In Search of New Foreign Exchange Equilibriums

March 23, 2012

Whether the euro looks resilient or weak depends on what comparisons to historical levels are chosen.  Intuitively one expects this besieged money to be on the defensive.  The Euroland economy is experiencing a recession.  The debt crisis is at best in remission as attested by painfully high bond yield spreads with Germany.  The Greek problem for a variety of reasons could turn acute again before late summer.  The macroeconomic landscape is a negative.  Fiscal austerity will keep unemployment rising and GDP growth in a floundering state.  Monetary policy is more accommodative than Germans want, and inflation has exceeded the 1.9% target ceiling since November 2010.  It isn’t surprising that the trade-weighted euro has depreciated almost 10% since early May 2011 when Portugal became the second member of the currency union to file for an outside debt bailout.  Since peaking at $1.6038 on July 15, 2008, the euro has lost 17.4% against the U.S. currency and marginally over 35% against the yen.

From a different vantage, however, the euro appears sturdier and entrenched in a long-term zone of equilibrium.  The euro began life at $1.1720 and got off to a poor start under the first ECB President, Wim Duisenberg.  He held that post for the first 58 months of the euro’s existence, a period (end-1998 through end-October 2003) during which the euro recorded an average value of $0.9850, or 25.7% below its present level.  The all-time bottom of $0.8228 in late October 2000 was some 30% weaker than the starting point, but the euro actually had a weaker annual average level of $0.8952 in 2001 than its calendar 2000 mean of $0.9234.  The mean in 2002 was also below 95 U.S. cents, but the common currency began to find its legs in 2003 when it averaged $1.1321, still less than its birthing weight.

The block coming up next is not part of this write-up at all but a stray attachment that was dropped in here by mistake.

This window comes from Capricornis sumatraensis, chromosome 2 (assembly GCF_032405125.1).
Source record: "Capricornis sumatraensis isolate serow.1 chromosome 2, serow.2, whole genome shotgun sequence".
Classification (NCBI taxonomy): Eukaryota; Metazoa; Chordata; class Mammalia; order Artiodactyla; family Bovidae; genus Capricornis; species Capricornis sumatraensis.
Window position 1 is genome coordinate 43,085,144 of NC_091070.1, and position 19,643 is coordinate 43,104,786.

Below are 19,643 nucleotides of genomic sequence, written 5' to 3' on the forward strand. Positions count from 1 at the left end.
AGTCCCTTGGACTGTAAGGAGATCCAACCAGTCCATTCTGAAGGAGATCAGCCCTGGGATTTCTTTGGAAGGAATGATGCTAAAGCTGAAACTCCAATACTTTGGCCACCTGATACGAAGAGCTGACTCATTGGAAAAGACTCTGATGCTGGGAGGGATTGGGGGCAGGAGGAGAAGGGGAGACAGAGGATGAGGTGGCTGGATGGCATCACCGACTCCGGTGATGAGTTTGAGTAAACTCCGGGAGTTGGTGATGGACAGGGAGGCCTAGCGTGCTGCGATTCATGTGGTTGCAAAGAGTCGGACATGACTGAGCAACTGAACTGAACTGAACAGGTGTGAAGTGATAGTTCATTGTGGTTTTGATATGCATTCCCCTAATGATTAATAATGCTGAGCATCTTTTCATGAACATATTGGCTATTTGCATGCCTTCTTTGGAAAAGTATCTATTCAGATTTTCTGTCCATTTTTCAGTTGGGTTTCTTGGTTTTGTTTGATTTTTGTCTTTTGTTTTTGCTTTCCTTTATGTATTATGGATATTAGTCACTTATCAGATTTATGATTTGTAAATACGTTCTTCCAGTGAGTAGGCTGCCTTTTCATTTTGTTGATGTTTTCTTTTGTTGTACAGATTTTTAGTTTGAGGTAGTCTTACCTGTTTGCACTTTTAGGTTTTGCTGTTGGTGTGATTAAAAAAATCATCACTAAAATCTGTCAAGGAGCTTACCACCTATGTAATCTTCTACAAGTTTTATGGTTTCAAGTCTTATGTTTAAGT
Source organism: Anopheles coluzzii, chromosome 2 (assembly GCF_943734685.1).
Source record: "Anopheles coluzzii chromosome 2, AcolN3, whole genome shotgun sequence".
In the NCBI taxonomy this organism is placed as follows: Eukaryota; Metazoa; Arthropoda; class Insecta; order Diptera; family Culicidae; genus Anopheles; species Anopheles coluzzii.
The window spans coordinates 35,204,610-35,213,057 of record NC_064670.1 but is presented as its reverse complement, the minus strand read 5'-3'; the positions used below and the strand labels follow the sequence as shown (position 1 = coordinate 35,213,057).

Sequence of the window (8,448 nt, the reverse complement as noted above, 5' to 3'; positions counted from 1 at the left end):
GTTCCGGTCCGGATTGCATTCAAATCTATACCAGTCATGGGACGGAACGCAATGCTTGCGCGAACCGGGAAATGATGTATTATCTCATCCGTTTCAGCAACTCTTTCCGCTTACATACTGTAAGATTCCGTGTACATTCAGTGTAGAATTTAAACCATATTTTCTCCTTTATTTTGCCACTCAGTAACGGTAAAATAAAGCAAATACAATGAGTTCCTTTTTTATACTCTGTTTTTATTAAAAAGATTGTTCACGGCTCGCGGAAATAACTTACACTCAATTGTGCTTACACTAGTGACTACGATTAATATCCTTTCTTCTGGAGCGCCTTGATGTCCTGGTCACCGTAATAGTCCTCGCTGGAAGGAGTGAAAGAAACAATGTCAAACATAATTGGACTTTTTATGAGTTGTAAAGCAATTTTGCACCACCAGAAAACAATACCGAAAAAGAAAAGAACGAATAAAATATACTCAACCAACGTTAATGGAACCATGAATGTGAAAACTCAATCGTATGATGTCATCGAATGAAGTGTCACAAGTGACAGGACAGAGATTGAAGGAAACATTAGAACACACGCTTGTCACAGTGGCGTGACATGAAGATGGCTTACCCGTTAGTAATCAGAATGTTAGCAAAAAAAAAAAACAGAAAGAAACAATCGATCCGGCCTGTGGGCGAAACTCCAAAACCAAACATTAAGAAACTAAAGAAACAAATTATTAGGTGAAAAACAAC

The euro has gone through only two broad stages, value-wise, since that transitional year of 2013.  The shorter of these was the first one, which was interrupted by the U.S. housing market crisis and ensuing global financial crisis.  Similar annual averages in the key EUR/USD relationship were posted of $1.2442 in 2004, $1.2439 in 2005, and $1.2569 in 2006.  The mean over those sequential years was $1.2483.  The financial crisis began in August 2007, intensified sharply after the collapse of Lehman in September 2009, and spawned Europe’s debt crisis just over a year after that when an incoming Greek government admitted that its deficits were far larger than reported earlier.  So Europe’s derived crisis has now stretched over about half the broader period since the global financial market crisis was sparked by a U.S. economic imbalance.  Late 2011 found the United States entering its third year of uninterrupted recovery but Europe drifting back into recession. 

In spite of the dichotomy in the U.S. and Euroland economies, the dollar’s average value of $1.3923 last year fits the pattern of the four prior years, when averages were posted of $1.3710 in 2007, $1.3942 in 2009, $1.4707 in 2008, and $1.3258 in 2010.  If one averages 2008 and 20010, the euro’s strongest and softest years in that span, the result of $1.3983 forms a very tight shot group with the other years and the five-year 2007-2011 mean of $1.3909.